Professors provide textbooks in new ways

Students and faculty try to mitigate publishers’ high prices for new course materials.

Illustration by Nicole Landon

Illustration by Nicole Landon

Victoria Chiang, Writer

The arrival of spring registration once again has students expressing frustration over paying for next semester’s textbooks as professors seek cheaper alternatives to relieve anxiety.


Sophomore elementary education major Briana Valdez already feels stressed from the thought of all the course materials she will need to buy in her future language classes in order to graduate with a Spanish minor. This semester, Valdez spent about $271 total, almost half of it coming from an access code that provides online vocabulary and listening activities for Spanish II. She deems the price unreasonably high.

“A lot of the things that they had on the access code is very easy for a teacher to come up with without us having to pay $110 for something that I could find online probably for free,” Valdez said.

Biola Store manager Melissa Castellano empathizes with students like Valdez as she continues to work with eFollet to source as many used and rental books as possible. Unfortunately, prices of brand new books and access codes are solely determined by the textbook publishers that the faculty member chooses. Although professors have full academic freedom to choose the textbooks they desire, publishers often only offer the newest and most expensive editions to the student store, preventing professors from accommodating students who want the older, cheaper versions.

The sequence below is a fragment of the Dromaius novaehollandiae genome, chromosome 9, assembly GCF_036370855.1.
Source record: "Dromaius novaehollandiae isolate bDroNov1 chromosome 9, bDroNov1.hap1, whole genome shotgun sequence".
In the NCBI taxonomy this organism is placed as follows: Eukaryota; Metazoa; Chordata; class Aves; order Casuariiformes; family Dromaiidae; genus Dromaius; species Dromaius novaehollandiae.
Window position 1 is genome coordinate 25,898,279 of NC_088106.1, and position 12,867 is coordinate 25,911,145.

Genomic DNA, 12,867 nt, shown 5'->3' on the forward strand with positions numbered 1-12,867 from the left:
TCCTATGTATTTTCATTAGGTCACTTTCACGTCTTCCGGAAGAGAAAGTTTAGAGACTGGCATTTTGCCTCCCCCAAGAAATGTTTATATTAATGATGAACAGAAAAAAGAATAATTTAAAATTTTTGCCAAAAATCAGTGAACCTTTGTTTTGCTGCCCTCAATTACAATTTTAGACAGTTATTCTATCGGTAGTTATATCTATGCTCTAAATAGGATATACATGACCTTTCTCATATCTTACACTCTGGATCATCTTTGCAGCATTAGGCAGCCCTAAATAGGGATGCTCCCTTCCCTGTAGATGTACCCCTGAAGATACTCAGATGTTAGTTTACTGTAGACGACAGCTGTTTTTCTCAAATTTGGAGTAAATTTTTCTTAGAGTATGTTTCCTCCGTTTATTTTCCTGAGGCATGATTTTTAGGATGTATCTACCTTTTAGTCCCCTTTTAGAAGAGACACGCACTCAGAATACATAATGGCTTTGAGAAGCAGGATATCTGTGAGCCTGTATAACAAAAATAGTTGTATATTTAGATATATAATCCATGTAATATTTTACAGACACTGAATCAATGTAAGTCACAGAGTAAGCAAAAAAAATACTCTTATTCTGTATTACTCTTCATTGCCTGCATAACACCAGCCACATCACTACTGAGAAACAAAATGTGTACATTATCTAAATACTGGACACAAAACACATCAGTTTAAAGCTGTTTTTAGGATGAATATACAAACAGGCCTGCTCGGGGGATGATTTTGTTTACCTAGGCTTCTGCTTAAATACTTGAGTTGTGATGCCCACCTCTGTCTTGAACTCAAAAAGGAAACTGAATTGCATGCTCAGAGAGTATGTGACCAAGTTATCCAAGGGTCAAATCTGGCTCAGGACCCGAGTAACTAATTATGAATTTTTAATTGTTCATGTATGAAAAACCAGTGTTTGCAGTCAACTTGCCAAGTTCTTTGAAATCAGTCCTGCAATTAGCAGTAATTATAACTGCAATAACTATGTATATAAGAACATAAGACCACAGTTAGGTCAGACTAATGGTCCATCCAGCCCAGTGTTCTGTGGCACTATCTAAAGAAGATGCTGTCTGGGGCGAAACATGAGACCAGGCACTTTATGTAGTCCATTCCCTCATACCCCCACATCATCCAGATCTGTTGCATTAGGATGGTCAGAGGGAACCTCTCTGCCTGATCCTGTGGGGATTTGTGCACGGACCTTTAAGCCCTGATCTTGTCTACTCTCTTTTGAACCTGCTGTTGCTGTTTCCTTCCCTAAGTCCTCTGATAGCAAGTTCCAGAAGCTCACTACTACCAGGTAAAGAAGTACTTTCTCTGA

Because of this, students in majors such as science and business, lean towards the online bookstore to buy used, rent new or rent used textbooks, which remains the most popular and least expensive selection.

Students cannot always rent all of their course materials, however. Many professors commonly sell course packs exclusive to the bookstore, yet still aim to keep the costs low.


Mathematics professor Joseph DiMuro took one step further in his calculus classes and provided an open education resource to students this semester for the first time. Students now receive access to view and copy certain online textbooks, articles and other media at no cost. Meanwhile, students taking DiMuro’s other courses such as upper division Abstract Algebra will have to stick to their $200 textbook as he continues to search for more online quality sources.

“I am trying to do my part to keep my students’ textbook costs down, but it is a lengthy process.” DiMuro said.

To lower expenses, seniors like biological science major Eliabe Gizaw have learned from experience how to purchase or rent textbooks for the best price. Although his textbooks added up to over $500 at the bookstore this semester, he managed to obtain them all for about $250, largely through Amazon and other upperclassmen.

“I’m trying to save the most money when I’m buying textbooks,” Gizaw said. “The prices [from Amazon] are not comparable.”

Recognizing these concerns, the Biola Store also provides a price match offer to help relieve student finances and to attract more customers.

“We’re really aware of the rising costs in textbooks and the rising cost of education in general, so we’re doing everything we can,” Castellano said.

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